Ignorance and Bliss

If there's one thing I've learned after a week in Thailand, it's that I don't really know much at all.

I don't know how getting all my hair chopped off by a woman who didn't speak a word of English (okay, that's an exaggeration, she knew one word- "cut") could turn out to be such a wonderful expression of the freedom I have in Christ, and how God could continue to use it to challenge my standards of beauty and the things I often run after to feel like I'm enough. 

I don't know if I'll ever be able to transition back into wearing jeans after trying on Thai pants, which have to be the most comfy articles of clothing since the Snuggie.

I certainly don't know if Mr. Nibbles, the mouse that's decided it's my roommates' and my new best friend, will be paying us our usual evening visit, but I'd certainly like to find out before he chews on any more toes.

I don't know much about loving people, or listening to the Lord's voice, but I've seen that sometimes it means playing basketball with community college students to overcome language roadblocks (there are no communication barriers when you're on the court), and sometimes it means sitting in a Buddhist temple and listening to an Argentinean woman's story of nomadic searching, and just trying to understand.

I don't know what my purpose is here yet. I don't know if I'll form meaningful relationships with the women who work the many bars in Chiang Mai, including one next door to the coffeeshop I'm living above, or if I'm simply supposed to learn how to smile in a way that is genuine, that is respecting, and that is compassionate, in a Land full of Smiles that bury pain or rejoice in things that only mock true joy. I hope to be able to give that smile to each man I pass in the bar district.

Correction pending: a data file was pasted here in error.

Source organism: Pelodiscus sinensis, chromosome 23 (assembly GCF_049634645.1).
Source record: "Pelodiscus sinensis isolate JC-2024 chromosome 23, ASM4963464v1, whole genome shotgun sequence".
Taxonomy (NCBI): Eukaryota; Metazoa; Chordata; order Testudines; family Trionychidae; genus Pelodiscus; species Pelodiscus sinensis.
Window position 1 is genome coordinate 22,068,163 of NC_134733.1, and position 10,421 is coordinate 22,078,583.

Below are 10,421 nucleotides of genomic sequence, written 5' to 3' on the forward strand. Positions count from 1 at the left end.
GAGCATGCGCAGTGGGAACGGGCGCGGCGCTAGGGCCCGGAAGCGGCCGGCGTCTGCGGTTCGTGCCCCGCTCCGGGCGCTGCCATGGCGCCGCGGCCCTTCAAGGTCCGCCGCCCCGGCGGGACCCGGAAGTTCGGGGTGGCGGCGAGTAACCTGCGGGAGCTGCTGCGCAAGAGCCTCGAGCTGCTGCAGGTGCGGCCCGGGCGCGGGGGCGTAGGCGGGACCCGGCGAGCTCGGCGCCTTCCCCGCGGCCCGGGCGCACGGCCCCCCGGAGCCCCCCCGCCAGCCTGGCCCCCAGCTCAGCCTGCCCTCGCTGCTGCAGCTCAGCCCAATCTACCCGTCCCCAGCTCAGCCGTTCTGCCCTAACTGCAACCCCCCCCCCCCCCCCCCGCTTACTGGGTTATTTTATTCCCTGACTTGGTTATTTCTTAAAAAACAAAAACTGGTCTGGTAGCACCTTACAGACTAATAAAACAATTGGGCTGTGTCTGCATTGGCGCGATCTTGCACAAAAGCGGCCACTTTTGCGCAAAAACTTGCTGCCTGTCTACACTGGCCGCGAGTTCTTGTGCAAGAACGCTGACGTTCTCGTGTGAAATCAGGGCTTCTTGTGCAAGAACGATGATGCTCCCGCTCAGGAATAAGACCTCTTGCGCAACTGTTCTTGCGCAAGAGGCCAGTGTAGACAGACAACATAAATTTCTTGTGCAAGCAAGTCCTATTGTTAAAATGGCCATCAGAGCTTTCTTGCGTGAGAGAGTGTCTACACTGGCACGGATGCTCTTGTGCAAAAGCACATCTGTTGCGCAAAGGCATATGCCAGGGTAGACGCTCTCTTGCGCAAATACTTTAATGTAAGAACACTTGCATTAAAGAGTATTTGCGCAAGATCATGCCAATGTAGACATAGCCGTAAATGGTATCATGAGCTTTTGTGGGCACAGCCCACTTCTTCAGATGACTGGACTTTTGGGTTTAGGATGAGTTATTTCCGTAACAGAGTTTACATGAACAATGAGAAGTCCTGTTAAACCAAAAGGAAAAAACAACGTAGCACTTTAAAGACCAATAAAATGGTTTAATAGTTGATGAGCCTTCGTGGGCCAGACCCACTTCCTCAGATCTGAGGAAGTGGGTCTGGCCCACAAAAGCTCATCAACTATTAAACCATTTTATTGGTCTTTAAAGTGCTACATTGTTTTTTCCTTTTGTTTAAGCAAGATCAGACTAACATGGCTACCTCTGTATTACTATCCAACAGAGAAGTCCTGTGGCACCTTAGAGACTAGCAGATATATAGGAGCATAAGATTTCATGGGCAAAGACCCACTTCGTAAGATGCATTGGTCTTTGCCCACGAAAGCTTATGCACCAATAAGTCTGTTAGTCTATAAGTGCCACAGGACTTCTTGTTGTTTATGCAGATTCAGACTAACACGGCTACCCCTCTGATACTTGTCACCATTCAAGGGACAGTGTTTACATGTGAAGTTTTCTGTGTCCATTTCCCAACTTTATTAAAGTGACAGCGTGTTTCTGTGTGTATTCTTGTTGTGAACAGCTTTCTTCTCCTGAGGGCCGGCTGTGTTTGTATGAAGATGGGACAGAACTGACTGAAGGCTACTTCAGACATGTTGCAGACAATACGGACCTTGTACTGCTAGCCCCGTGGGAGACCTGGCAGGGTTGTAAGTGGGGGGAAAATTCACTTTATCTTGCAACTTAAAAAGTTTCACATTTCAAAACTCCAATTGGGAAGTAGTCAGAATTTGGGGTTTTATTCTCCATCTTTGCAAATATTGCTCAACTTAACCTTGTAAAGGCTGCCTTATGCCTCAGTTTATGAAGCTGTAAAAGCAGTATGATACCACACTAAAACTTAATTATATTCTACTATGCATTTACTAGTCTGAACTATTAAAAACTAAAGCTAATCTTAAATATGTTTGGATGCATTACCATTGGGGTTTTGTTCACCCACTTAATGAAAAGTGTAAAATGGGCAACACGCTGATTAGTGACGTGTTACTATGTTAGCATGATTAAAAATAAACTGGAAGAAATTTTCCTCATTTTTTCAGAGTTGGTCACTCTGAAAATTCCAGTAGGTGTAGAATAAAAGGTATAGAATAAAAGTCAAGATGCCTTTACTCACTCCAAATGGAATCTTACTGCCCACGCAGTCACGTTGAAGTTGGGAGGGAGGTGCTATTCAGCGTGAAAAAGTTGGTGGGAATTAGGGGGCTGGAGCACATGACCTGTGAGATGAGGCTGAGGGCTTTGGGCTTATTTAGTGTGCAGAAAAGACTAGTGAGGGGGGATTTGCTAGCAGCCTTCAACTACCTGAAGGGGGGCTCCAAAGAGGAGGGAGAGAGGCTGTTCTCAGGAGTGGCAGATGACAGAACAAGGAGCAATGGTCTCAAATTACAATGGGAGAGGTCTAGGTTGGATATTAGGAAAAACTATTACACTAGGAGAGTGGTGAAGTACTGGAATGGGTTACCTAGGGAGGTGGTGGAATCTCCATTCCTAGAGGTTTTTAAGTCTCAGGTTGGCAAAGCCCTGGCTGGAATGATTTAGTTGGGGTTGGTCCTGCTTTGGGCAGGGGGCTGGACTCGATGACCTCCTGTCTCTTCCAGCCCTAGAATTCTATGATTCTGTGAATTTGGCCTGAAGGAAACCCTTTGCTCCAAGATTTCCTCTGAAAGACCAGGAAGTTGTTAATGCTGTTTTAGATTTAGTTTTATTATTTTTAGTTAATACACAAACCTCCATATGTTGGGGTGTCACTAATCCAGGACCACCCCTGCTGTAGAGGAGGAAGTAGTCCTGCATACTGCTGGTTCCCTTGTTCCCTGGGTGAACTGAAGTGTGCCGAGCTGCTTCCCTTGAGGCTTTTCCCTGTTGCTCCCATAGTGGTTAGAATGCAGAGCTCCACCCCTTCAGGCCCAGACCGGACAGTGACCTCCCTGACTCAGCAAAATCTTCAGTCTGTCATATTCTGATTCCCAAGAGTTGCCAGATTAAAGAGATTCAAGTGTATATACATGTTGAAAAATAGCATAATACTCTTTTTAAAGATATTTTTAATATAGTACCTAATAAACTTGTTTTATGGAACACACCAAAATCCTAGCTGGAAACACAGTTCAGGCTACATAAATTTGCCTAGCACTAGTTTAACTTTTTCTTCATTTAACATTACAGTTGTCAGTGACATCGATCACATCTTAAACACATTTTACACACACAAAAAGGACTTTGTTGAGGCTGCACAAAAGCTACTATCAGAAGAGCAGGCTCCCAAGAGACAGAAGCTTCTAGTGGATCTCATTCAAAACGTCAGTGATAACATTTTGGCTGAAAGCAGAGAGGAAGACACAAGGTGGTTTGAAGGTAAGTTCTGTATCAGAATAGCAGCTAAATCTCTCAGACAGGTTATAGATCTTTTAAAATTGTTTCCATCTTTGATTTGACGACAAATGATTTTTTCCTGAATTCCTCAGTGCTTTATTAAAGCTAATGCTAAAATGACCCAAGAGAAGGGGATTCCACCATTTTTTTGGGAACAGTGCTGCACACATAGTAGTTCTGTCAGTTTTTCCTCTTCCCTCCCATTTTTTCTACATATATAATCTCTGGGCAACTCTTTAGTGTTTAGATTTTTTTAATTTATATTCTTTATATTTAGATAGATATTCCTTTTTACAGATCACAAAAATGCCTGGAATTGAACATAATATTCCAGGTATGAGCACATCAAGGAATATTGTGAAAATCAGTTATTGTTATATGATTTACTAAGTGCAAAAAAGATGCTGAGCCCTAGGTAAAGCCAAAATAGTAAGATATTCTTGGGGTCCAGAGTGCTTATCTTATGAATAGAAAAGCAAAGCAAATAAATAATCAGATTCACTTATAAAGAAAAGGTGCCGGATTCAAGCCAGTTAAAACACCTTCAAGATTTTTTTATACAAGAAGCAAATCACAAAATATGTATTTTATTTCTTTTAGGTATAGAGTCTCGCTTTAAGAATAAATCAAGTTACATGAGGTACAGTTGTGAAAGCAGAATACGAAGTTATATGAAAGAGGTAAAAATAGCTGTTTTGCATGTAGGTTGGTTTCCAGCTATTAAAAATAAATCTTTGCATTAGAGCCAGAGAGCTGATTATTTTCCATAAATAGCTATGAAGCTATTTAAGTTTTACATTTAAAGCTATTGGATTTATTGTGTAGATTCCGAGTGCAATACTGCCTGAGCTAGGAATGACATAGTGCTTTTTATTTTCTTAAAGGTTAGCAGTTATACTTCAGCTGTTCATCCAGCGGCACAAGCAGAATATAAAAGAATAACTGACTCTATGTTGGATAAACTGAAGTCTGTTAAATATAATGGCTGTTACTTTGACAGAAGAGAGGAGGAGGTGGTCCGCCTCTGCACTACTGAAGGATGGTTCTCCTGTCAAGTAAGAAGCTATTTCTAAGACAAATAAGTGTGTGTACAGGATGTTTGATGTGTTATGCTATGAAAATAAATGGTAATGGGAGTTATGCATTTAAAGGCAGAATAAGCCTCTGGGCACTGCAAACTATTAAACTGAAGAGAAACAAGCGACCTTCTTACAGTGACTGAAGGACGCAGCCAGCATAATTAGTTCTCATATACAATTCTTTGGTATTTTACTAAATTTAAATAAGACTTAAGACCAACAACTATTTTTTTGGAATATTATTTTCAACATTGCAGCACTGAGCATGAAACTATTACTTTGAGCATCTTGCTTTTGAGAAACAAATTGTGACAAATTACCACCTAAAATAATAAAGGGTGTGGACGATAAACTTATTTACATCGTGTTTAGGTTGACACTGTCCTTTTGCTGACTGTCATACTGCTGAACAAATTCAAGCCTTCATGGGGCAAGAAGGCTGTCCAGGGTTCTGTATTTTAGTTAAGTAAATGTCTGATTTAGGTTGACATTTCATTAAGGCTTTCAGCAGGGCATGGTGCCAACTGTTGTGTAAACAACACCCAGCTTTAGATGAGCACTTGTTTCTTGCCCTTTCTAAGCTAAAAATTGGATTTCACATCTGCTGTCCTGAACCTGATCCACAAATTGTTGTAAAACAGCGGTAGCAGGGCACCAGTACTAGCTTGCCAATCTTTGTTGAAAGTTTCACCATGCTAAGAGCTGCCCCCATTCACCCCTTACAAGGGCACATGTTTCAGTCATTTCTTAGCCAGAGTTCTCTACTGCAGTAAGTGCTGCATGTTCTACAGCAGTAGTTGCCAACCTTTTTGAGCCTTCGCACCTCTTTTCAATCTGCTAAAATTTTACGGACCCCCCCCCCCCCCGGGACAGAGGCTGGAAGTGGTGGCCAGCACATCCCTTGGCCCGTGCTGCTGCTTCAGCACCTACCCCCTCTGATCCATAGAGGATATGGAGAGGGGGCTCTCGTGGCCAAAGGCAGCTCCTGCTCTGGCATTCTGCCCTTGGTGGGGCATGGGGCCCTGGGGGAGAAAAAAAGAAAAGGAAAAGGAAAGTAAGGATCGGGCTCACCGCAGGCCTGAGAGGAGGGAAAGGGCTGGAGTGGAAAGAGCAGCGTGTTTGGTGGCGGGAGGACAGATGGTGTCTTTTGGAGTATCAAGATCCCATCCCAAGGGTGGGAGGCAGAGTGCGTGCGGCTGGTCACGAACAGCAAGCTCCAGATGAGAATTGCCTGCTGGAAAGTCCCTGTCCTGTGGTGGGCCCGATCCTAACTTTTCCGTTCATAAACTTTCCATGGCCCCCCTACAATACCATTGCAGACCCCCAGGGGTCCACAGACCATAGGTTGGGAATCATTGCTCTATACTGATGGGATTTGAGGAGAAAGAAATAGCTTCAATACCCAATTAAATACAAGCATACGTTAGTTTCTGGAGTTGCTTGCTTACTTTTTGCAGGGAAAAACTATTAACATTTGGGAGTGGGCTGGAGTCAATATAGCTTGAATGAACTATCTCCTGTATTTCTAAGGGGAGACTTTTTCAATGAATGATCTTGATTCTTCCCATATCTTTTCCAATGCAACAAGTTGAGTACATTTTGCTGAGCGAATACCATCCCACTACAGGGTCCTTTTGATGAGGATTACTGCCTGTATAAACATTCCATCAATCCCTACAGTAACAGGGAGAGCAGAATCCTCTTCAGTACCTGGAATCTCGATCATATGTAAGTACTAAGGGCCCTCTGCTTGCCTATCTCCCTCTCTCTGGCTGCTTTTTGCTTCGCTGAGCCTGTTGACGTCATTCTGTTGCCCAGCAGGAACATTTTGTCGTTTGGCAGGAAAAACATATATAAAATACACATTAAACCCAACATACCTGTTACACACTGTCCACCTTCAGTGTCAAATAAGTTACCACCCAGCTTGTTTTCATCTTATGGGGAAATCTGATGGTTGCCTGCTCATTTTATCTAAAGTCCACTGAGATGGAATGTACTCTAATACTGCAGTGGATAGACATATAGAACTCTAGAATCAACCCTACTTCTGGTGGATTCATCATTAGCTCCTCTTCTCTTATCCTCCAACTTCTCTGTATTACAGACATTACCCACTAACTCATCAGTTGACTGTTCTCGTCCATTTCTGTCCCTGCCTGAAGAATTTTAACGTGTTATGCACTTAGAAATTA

I don't know if the pork kebab I ate tonight at the Sunday night market is going to make me sick during the hours of tomorrow morning, but it was SO good.

I don't know how I could feel so close to people I have known for such a short amount of time, how I could be filled with so much trust towards them, or how God could use them to encourage me to break down walls I never  knew could topple over. I don't think I yet know how free I am or how powerful my words are, but these girls on my team are helping me see with unclouded eyes.

I don't know how it could be that a nation of 69 million people hear the gospel so rarely, and I am struggling to see the goodness of God in a land that seems so foreign to the idea of him. Yet I also don't know yet which I prefer: a nation that is upfront about its idols or a nation that often takes the name of one God but is mired in apathy and doesn't recognize the things that it really worships. Perhaps one thing I am starting to recognize is that every culture has its own problems.

And while I often don't know the answer to those problems, I am starting to trust that God is resolving them. Because of everything that's happened.

Because I have almost no hair on my head. Because a mouse visited my bedroom. Because there's diversity everywhere, even in pant-wear. Because I could get food poisoning. Because I get to play basketball again. Because scary, beautiful, genuine community is forming from a group of strangers. Because I might not be focusing on the kind of ministry I thought I would be. And everything is still okay, everything is still so good. I've seen that when things don't go as I expected them to, when nothing looks like what I thought I knew, each day is still the day that the Lord has made. And though I'm in deep over my head, it's so hard not to feel joyful. I am with him, and having my mind blown by the creativity of the way he works each day is turning out to be far better than being comfortable in what I know. 

If this is week one, I cannot wait for week two.

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